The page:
Blah Blah Millennials Blah Blah Entitled
I can’t even begin to tell you how sick I am of reading opinion pieces on how Gen X is lazy, or that Millennials are entitled. They’re usually written by a Boomer who doesn’t understand how the job market has shifted. They’re stuck with an outdated view that jobs are plentiful, and if you can’t find one you’re not trying hard enough.
When I was unemployed, my parents would get irritated with me and ask why I wasn’t getting a job at McDonalds. They didn’t understand that low-skill jobs are among the hardest to get and keep due to intense competition. (Look at how old the person taking your order is next time you go through a drive-through. It’s not teenagers filling that job anymore.) The market is saturated with workers, many with college degrees who can’t find work in their field.
The more I read these articles, the more I notice a common thread. There’s an underlying narrative that “kids these days aren’t willing to do the work.” It’s all based on the idea that you can get an entry-level job at a company, put in your time, and your loyalty will be rewarded with promotions and raises.
Most Generation Y folks will stare at you blankly if you talk about loyalty to one’s employer; the old feudal arrangement ("we’ll give you a job for life and look after you as long as you look out for the Organization") is something their grandparents ranted about, but it’s about as real to them as the divine right of kings. Employers like Google or Facebook that provide good working conditions are the exception, not the rule. Employers are alien hive-mind colony intelligences that will fuck you over for the bottom line on the quarterly balance sheet. They’ll give you a laptop and tell you to hot-desk or work at home so that they can save money on office floor space and furniture. They’ll dangle the offer of a permanent job over your head but keep you on a zero-hours contract for as long as is convenient.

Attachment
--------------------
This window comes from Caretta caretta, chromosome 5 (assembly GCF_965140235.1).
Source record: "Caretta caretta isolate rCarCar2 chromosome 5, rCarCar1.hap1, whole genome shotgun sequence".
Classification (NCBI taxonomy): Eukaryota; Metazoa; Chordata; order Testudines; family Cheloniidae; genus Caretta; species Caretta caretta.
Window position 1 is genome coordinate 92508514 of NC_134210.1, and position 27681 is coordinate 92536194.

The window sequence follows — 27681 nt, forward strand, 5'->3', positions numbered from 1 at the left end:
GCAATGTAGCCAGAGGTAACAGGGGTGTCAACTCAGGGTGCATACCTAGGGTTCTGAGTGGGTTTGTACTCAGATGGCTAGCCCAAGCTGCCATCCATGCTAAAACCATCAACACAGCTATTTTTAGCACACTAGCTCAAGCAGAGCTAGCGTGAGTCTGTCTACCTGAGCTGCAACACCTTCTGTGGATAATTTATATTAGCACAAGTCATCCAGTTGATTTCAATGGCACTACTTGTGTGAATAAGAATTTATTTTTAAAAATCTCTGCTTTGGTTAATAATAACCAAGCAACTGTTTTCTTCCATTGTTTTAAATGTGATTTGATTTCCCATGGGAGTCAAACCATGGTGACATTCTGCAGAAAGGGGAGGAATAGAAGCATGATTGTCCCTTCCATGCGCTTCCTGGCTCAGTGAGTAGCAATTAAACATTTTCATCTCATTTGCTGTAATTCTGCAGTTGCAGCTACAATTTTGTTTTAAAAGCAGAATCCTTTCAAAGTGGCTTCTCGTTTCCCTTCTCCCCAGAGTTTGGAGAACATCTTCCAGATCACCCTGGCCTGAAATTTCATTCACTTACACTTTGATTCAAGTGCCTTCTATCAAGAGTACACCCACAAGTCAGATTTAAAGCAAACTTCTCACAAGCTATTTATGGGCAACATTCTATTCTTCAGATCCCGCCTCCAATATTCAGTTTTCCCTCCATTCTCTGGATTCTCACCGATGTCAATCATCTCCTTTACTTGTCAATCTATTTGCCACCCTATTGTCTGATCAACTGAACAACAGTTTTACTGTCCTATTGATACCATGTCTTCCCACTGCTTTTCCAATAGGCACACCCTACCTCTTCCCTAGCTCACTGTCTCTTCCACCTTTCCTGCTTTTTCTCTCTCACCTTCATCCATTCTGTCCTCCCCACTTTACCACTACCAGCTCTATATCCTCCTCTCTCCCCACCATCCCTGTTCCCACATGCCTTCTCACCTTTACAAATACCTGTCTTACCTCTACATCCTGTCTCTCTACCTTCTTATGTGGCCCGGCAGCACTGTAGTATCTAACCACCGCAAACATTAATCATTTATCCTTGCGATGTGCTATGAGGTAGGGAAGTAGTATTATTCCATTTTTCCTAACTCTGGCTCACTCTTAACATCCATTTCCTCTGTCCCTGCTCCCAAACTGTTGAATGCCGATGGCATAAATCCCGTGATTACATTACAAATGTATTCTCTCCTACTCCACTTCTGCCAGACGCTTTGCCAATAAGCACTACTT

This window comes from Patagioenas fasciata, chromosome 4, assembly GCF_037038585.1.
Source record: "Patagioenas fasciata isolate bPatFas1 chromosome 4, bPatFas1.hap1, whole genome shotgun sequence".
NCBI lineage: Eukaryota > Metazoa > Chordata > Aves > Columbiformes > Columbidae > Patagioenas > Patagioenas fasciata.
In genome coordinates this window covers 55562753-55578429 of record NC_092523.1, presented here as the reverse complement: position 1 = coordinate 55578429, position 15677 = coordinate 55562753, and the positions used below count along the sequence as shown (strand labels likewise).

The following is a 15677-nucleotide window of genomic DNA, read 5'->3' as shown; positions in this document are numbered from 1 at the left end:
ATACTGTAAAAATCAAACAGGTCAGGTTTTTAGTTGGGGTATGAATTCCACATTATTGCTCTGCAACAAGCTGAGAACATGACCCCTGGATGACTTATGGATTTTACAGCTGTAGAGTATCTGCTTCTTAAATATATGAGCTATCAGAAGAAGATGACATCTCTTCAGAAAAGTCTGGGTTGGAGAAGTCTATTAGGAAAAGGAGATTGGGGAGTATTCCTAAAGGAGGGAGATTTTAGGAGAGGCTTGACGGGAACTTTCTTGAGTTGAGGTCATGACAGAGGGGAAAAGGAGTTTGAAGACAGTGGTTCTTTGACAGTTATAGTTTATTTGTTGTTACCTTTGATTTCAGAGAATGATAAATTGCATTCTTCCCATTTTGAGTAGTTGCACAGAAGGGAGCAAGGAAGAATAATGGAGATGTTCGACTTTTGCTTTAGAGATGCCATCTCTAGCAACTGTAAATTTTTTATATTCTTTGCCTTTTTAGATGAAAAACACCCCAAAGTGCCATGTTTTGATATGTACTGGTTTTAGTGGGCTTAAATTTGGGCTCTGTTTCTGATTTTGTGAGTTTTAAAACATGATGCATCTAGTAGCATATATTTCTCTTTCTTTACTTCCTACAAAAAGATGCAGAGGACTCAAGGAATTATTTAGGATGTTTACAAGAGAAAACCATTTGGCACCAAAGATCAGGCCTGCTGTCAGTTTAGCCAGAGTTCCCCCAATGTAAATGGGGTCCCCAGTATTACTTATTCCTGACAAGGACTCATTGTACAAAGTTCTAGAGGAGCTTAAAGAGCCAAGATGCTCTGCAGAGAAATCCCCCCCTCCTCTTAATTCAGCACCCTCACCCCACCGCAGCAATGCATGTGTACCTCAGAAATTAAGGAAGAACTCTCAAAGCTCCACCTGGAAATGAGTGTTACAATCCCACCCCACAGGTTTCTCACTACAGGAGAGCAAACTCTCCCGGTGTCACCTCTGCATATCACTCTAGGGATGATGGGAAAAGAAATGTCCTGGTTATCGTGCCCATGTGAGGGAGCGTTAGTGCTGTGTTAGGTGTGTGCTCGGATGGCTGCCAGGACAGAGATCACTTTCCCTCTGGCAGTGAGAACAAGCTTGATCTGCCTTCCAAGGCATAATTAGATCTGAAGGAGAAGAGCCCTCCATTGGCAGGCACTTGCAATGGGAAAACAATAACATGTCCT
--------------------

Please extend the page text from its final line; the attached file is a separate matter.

Loyalty is necessarily a two-way street. You can’t be expected to be loyal to someone who is not loyal to you. In this time of recession, we understand that a five-year stretch at a company is remarkable, and ten years is nearly unheard of. Companies make excuses why this isn’t a good year to give out raises, or why they need to do a round of layoffs right before bonuses are due.
I worked for an agency in Portland who issued 10% salary cuts across the board when the housing crisis started. The CEO assured us this was temporary, and we’d get our pay back once the economy improved. A year later, I noticed we were hiring new people at regular salaries. I asked the CEO why we were hiring before restoring salaries for existing employees. After all, if we can afford new people, we can afford to treat the people who stayed with the company properly, right? I was told the salary cuts had always been permanent, and that I needed to stop talking about this with my coworkers because it was “bad for morale.”
We now live in a world where companies that reward loyalty and offer opportunities for advancement are rare exceptions. An economy where Silicon Valley touts the new “sharing” economy and ignores the hidden costs to the people sharing their labor.
We need to shake off this idea that Gen X, Gen Y, and Millennials aren’t loyal, and talk about the way the economy treats them. A choice between a company that's made it clear they don't value you and moving to a new job that will pay you what you're worth is no choice at all.
photo credit: wocintechchat.com